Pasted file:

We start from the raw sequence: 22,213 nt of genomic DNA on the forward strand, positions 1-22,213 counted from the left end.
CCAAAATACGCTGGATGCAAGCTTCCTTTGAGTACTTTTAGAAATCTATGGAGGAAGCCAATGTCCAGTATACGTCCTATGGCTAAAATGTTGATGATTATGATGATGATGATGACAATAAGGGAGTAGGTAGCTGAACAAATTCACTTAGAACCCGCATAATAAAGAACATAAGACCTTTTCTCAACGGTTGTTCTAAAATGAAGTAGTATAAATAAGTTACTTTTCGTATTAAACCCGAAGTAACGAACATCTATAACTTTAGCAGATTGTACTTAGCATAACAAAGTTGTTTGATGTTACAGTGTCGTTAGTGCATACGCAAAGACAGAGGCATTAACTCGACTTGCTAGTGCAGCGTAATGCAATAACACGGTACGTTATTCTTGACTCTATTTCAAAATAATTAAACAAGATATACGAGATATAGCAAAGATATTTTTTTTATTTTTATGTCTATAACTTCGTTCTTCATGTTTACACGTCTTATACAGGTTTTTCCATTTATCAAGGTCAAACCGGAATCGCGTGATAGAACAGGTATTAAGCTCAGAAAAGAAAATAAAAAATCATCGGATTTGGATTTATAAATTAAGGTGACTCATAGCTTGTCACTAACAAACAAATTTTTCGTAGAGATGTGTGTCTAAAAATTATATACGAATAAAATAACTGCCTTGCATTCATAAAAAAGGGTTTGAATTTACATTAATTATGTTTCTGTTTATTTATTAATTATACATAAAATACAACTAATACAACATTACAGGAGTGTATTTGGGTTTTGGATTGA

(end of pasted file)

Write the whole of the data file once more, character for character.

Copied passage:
We start from the raw sequence: 22,213 nt of genomic DNA on the forward strand, positions 1-22,213 counted from the left end.
CCAAAATACGCTGGATGCAAGCTTCCTTTGAGTACTTTTAGAAATCTATGGAGGAAGCCAATGTCCAGTATACGTCCTATGGCTAAAATGTTGATGATTATGATGATGATGATGACAATAAGGGAGTAGGTAGCTGAACAAATTCACTTAGAACCCGCATAATAAAGAACATAAGACCTTTTCTCAACGGTTGTTCTAAAATGAAGTAGTATAAATAAGTTACTTTTCGTATTAAACCCGAAGTAACGAACATCTATAACTTTAGCAGATTGTACTTAGCATAACAAAGTTGTTTGATGTTACAGTGTCGTTAGTGCATACGCAAAGACAGAGGCATTAACTCGACTTGCTAGTGCAGCGTAATGCAATAACACGGTACGTTATTCTTGACTCTATTTCAAAATAATTAAACAAGATATACGAGATATAGCAAAGATATTTTTTTTATTTTTATGTCTATAACTTCGTTCTTCATGTTTACACGTCTTATACAGGTTTTTCCATTTATCAAGGTCAAACCGGAATCGCGTGATAGAACAGGTATTAAGCTCAGAAAAGAAAATAAAAAATCATCGGATTTGGATTTATAAATTAAGGTGACTCATAGCTTGTCACTAACAAACAAATTTTTCGTAGAGATGTGTGTCTAAAAATTATATACGAATAAAATAACTGCCTTGCATTCATAAAAAAGGGTTTGAATTTACATTAATTATGTTTCTGTTTATTTATTAATTATACATAAAATACAACTAATACAACATTACAGGAGTGTATTTGGGTTTTGGATTGA